“Yeah, it was close to home, but I even told my mother that I would have gone further away if it was a better fit from another team that wanted me! But honestly, at Gardner-Webb I had built relationships. I had Coach Houston, Coach Grimes, all these guys that I had real love for. And they left. Now the new coaching staff that came in, Coach Lamb, they were all good coaches, gave me a chance. It was just a different dynamic, and I missed the connection I had previously. So I talked to my brother, and we were both on the same page. We put our faith in God. And I felt like I had made a grown man decision for myself – put myself out there. I could make a big mistake, or I could change my life. And I’d rather it be me making that decision than following somebody else. It was on me, I went through it, and I’m here today.”

When Devron speaks of his ‘brother’, he is referring to Ty James, a fellow wide receiver with Mercer. James hails from a similar background to Harper, growing up and playing football in a county south of Atlanta. The two have a special bond, consulting each other on big decisions – and the latest one from Harper to join the Bears paid immediate dividends. Starting 10 games, Devron recorded 872 yards, exploding in big games and becoming the diverse vertical weapon he always knew he was. Harper loved his time at Gardner-Webb, but when it came to offense he was used strictly as a slot receiver. At Mercer, they lined him up in a variety of spots:

“My first year felt like it vindicated my decision to transfer. Mercer, I got a lot more exposure, was moved around a lot more as a receiver. We had a huge game against Samford, and in that game – I knew what we could become. Me and Ty, we had something like 1,500 yards receiving between the two of us. It felt like we were building towards something special.”

Turning It On In Tuscaloosa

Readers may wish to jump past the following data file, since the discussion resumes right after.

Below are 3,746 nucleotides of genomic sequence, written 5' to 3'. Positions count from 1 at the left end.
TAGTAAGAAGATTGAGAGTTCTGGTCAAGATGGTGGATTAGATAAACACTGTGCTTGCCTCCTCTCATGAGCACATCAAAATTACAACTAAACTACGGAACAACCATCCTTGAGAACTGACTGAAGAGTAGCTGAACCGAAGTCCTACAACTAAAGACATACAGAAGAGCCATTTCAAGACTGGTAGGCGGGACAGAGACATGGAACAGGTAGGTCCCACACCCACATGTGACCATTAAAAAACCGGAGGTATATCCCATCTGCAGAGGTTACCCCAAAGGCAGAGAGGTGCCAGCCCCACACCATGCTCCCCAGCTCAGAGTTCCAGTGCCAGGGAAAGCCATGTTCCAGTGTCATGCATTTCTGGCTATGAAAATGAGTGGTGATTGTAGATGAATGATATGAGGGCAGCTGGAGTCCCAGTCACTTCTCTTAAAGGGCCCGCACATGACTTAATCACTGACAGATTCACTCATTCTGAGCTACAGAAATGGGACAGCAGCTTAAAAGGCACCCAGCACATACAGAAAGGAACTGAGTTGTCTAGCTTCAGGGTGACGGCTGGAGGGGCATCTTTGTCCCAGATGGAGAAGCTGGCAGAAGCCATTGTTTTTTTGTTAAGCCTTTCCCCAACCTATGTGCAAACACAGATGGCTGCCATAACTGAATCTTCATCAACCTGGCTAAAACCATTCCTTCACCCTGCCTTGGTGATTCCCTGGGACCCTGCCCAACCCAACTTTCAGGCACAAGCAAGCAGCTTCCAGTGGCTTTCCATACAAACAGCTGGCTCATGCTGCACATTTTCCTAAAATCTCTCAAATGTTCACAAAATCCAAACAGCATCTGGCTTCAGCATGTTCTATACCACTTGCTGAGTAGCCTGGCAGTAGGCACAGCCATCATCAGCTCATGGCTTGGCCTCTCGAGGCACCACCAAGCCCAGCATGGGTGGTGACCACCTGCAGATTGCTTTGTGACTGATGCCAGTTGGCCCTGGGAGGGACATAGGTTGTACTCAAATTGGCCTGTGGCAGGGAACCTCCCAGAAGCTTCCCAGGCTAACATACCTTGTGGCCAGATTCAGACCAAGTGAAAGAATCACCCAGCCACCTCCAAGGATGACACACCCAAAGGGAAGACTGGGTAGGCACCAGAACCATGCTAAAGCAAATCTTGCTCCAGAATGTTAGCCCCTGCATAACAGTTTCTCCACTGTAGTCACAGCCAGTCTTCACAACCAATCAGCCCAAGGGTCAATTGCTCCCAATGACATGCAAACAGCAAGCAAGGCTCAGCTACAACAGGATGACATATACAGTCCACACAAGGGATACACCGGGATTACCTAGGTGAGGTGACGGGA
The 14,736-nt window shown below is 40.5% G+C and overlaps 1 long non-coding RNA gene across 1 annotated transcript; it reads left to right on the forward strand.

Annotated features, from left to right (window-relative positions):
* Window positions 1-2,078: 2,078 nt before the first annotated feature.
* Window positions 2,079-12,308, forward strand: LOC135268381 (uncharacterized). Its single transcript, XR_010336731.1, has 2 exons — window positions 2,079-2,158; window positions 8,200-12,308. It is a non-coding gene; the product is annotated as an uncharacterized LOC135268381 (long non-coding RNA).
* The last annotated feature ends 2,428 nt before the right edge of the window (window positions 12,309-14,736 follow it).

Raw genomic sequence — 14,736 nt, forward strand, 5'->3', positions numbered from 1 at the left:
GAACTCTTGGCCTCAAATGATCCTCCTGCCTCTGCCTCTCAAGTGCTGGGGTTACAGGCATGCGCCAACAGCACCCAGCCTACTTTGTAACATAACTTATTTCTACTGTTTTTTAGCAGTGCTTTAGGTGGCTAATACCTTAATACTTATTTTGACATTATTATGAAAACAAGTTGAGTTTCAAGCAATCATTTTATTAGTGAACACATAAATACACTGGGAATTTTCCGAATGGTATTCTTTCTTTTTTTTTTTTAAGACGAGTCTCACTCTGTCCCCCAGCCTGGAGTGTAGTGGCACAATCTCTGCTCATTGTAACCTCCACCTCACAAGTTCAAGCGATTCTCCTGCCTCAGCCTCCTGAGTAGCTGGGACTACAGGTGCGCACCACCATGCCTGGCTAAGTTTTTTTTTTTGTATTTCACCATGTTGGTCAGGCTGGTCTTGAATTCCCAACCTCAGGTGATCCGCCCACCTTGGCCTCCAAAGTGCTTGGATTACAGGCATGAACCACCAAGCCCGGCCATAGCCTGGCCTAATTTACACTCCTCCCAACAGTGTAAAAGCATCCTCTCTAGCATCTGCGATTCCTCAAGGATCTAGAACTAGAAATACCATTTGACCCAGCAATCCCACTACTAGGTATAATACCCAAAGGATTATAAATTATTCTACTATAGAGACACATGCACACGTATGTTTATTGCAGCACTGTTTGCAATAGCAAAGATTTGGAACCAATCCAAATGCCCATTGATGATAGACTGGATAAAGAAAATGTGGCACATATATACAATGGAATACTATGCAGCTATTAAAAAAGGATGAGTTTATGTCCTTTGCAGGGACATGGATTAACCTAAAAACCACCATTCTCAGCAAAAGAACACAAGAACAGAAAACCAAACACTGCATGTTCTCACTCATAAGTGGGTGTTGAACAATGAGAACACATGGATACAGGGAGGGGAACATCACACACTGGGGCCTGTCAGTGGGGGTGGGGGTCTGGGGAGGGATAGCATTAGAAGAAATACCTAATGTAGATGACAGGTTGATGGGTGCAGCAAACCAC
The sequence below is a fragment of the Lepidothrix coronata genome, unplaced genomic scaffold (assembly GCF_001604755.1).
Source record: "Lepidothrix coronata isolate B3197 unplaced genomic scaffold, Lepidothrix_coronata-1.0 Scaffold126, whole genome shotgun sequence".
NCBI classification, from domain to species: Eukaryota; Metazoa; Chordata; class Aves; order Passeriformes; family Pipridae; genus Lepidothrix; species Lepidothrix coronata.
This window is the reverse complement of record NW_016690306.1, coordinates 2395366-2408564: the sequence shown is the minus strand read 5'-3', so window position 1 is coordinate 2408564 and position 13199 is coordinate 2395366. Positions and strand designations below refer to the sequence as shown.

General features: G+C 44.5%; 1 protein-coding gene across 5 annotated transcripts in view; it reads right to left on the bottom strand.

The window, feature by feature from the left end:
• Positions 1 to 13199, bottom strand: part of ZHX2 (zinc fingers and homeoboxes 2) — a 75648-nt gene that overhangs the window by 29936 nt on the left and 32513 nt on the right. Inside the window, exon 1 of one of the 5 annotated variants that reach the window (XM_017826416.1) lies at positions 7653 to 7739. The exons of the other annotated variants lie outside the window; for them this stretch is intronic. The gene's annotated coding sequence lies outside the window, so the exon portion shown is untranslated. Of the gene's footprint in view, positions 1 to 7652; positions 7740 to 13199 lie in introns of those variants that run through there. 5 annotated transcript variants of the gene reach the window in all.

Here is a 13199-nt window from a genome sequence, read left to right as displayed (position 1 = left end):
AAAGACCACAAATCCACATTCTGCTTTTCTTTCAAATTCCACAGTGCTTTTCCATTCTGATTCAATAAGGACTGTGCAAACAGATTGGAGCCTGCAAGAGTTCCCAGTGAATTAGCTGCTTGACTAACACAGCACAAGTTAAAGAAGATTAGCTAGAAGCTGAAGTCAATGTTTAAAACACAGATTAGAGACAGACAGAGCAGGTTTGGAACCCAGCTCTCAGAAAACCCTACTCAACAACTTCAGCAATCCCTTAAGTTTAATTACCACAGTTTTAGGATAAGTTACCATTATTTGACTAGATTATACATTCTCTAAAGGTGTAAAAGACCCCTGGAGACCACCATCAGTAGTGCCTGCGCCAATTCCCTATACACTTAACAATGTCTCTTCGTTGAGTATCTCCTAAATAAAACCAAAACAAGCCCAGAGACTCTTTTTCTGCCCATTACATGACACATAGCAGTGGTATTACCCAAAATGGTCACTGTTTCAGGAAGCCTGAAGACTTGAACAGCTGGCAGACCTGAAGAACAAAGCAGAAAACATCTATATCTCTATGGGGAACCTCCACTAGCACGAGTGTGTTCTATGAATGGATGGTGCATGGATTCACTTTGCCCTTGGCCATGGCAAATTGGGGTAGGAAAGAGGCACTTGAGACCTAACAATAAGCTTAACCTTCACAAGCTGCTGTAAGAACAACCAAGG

Devron Harper’s sophomore season was also special for another reason: on September 11th 2021, Harper scored a touchdown against Alabama – the first player in the history of his school to achieve such a feat. Fittingly, Ty James scored one himself later in the game, but it was an occasion that Harper will never forget:

“That touchdown was a turning moment in my life. There was so much joy behind that – no matter whether you’re winning or losing, people dream of scoring on the biggest stage, against the biggest teams. At the time, Alabama had the best team in the country. To be able to walk into the endzone, in that setting, was special. Even more so when you’re at an FCS school, and you’re constantly told you’re not going to score against them. And then you do it. It was a blessing – and I take that moment with honor.”

Harper took that momentum from 2021 and turned it into one of the best seasons that his school had ever seen. As a junior, Devron recorded almost 1,900 all-purpose yards, led his conference in 16 total touchdowns, and set multiple Mercer records. On top of all that, he was a unanimous 1st Team All-SoCon selection by the coaches and media, and named a finalist for the Walter Payton award – given to the best FCS player in the nation. Looking back, Devron says it was the moment he knew there was a chance he could seriously pursue a career in football:

“That junior year was a blur. Things were happening so quick, and I knew it was an electric season for me. There was one game, against either Wofford or Gardner-Webb, I just had this feeling. I knew I would keep going. I was hungry for more, and knew I had so much left to give. It was an exciting realization! At times that season, I felt like I played outside my body. It was something I wasn’t accustomed to. They switched it up that year, to get both me and Ty on the field at the same time. They sprinkled in a few new plays, moved us around, and it was the perfect recipe. Everything was just clicking.”